Indian enterprises are cautious about their information technology (IT) budgets for 2013, which they do not see rising much, but are keen to spend on emerging technologies such as mobility, data analytics and cloud computing to improve their core businesses.
At least 10 chief information officers (CIOs), including those from Future Group that owns the Big Bazaar retail chain, India's largest carmaker Maruti, the Manipal Group andHonda Motor, said their IT spends in 2013 would remain mostly unchanged from this year.
Others like Marico see a marginal rise. "We do not plan to trim IT budgets in 2013. In fact, we may see an increase," said Milind Sarwate, group chief financial officer at consumer goods company Marico, which owns brands like Parachute and Saffola.
"In the coming year, our focus area will be (data) analytics," Sarwate added.
Typically, enterprises spend between 2 per cent and 5 per cent of sales on IT. "We will make investments in technology that is beneficial to our customers," said Parakh Dave, CIO of Future Group.
Earlier this year, the group, founded by the Mumbai-based Biyani family, invested in a large IT automation project to improve the efficiency with which it delivers merchandise to its retail outlets spread over 17 million square feet across 90 cities and 67 towns.
Market watchers also see technology spend continuing to grow in 2013, but at a slower pace compared with 2012. Gartner estimates the Indian IT services market to touch $10.2 billion (Rs 56,814 crore) in 2013, a 12 per cent increase from 2012, when it grew at a much faster pace of 18 per cent.
Unlike in the past, when IT was counted as a support service, companies are increasingly looking at IT spending as a means of improving their core operations.
Bangalore-based Manipal Health Enterprises, which runs the Manipal Hospitals chain, said it plans to develop software applications running on mobile devices to track bed utilisation and medical history of patients.
"With proper IT planning and automation, we hope to increase bed utilisation and patients-per-doctor ratio," said Nankishore Dhomne, IT head at Manipal.
Some CIOs are going the extra mile to trim their organisations' operational budget and divert the excess into technology and IT innovation. For instance, Maruti, which spends Rs 100-150 crore on IT, is building a technology-based learning project that will train its employees across manufacturing plants and warehouses. Rajesh Uppal, IT head at Maruti, said the technology budget for 2013 will remain unchanged, but will also depend on the carmaker's business requirements.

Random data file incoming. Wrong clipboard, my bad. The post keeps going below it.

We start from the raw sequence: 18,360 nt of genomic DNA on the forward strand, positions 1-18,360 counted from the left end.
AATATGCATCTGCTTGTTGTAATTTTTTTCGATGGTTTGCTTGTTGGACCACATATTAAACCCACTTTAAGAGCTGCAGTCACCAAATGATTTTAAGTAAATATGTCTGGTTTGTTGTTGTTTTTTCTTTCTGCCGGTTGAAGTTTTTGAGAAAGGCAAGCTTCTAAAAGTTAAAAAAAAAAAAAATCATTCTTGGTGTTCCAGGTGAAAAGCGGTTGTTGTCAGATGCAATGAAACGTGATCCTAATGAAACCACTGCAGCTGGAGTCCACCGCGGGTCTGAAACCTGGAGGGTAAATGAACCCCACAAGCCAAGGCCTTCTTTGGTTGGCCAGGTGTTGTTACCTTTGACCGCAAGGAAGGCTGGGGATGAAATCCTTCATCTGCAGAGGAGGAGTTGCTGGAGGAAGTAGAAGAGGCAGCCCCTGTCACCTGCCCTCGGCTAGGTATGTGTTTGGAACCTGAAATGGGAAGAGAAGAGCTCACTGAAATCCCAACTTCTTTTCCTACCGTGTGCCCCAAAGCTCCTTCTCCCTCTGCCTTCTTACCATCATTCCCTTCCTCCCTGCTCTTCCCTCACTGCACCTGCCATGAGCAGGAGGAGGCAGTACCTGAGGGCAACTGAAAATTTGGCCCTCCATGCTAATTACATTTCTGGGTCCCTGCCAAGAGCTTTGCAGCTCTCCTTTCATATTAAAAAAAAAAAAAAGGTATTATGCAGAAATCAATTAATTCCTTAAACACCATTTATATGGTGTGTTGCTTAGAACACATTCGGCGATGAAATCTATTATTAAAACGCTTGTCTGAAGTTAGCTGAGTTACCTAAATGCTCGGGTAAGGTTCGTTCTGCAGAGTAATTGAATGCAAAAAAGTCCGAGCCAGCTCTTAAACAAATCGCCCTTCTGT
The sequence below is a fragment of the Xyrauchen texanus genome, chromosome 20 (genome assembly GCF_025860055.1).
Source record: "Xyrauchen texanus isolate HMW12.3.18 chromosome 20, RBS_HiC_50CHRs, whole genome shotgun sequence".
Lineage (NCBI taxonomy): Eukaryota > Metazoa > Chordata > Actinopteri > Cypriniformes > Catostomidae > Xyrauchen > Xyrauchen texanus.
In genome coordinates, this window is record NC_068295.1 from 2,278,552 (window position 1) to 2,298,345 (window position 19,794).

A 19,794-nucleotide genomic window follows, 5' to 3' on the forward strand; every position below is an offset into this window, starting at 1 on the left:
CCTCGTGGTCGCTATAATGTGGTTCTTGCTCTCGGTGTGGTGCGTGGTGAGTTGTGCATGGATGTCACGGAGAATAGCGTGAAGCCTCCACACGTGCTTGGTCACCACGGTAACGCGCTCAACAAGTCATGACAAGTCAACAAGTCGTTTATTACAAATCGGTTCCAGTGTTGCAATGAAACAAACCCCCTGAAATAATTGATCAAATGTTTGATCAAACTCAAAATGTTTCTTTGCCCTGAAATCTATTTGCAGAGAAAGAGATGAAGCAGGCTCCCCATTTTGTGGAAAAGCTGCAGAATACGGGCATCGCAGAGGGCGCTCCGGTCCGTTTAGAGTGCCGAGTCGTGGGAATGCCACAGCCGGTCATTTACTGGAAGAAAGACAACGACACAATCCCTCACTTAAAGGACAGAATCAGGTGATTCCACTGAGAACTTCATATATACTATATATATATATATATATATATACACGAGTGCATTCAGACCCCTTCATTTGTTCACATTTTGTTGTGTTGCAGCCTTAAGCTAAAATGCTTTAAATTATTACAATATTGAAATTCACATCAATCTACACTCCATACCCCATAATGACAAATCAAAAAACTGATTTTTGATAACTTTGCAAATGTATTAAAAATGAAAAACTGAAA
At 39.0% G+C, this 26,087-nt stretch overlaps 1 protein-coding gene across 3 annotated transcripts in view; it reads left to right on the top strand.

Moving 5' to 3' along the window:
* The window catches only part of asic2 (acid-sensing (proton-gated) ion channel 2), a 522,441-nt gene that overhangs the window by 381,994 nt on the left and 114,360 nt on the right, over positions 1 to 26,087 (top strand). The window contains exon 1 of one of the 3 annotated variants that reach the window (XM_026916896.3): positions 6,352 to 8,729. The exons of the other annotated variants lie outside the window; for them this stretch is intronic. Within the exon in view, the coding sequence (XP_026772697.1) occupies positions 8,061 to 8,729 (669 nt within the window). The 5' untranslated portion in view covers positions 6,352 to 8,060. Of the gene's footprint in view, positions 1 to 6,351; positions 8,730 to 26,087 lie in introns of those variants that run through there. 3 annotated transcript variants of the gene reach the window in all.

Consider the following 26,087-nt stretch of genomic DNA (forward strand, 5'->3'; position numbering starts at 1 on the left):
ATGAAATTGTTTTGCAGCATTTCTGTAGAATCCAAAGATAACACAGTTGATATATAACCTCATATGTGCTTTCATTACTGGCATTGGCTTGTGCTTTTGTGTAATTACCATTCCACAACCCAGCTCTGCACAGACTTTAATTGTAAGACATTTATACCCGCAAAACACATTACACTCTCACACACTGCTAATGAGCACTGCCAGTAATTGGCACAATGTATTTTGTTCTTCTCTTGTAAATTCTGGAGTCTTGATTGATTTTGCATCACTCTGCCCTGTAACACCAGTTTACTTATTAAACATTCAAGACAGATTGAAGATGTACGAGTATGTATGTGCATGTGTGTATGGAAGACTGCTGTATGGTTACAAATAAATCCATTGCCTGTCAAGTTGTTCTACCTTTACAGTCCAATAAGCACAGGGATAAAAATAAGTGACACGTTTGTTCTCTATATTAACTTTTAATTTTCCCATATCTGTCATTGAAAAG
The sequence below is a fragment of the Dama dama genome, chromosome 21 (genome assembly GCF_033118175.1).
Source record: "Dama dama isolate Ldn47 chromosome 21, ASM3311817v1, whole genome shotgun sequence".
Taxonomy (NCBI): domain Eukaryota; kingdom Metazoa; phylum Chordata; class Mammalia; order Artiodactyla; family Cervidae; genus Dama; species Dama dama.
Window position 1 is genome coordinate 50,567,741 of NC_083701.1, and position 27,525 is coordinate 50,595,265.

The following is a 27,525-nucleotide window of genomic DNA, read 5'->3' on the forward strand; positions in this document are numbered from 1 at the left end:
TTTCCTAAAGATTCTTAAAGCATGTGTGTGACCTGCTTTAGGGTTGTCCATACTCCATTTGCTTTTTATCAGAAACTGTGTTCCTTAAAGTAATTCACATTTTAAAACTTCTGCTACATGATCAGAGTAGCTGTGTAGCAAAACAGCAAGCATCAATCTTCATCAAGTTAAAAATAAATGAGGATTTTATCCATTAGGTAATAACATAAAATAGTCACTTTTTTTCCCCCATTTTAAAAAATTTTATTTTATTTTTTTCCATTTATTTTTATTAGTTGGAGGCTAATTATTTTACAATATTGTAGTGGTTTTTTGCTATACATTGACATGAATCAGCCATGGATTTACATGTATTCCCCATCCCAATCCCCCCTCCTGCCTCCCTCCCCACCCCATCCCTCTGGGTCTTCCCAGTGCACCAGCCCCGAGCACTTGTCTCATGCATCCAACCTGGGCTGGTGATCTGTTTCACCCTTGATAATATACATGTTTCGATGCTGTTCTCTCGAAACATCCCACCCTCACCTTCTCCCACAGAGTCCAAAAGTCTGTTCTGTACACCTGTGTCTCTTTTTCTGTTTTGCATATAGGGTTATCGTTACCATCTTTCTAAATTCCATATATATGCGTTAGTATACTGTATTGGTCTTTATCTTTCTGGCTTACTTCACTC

In the financial services sector, priority is on mobile banking as hundreds of thousands of Indians graduate from computers to smartphones to meet their banking requirements. CVG Prasad, CIO at ING Vysya, said the Bangalore-based bank will spend on building alternate delivery channels.
"Mobile banking has been our latest drive. As the bank's data continues to grow, we are taking the first steps to address that through virtualising the data centre and deploying necessary technology to analyse it," he said. The local unit of carmaker Honda said it is putting in place a mobile-based sales force automation system to take out redundancies in the existing model.
Welspun Group, with interests in textiles and solar power, said it is looking at ways to use the power of social media to better engage with its former employees, customers and business partners, according to human resources director Mukund Prasad, who is also the group CIO with business transformation responsibilities.
Last year, the conglomerate took a major step toward strategic outsourcing, which included IT infrastructure, application development and business process consulting. Welspun was also among the early movers in adopting a private cloud.
Experts tracking the sector say Indian CIOs are increasingly concerned about bringing down costs, just as their counterparts in developed economies.
Enterprises in the US and Europe are tight-fisted about spending on technology, but are increasingly channeling IT budgets towards emerging technology areas such as data analytics and mobility, where they see a direct payoff benefit for their core business. Global IT spendinggrew at just about 3 per cent in 2012 to $3.6 trillion and is expected to grow at a similar pace in 2013.
"For the first time, Indian CIOs are no longer buying technology as it is. They are now asking vendors to define the business case as they want rewards for every buck spent," said Milan Sheth, partner, advisory services, and technology sector leader at Ernst & Young.
"On the traditional IT hardware and infrastructure side, it is business as usual for most companies but phenomenal innovations are happening at both small and large organisations on analytics and cloud computing fronts."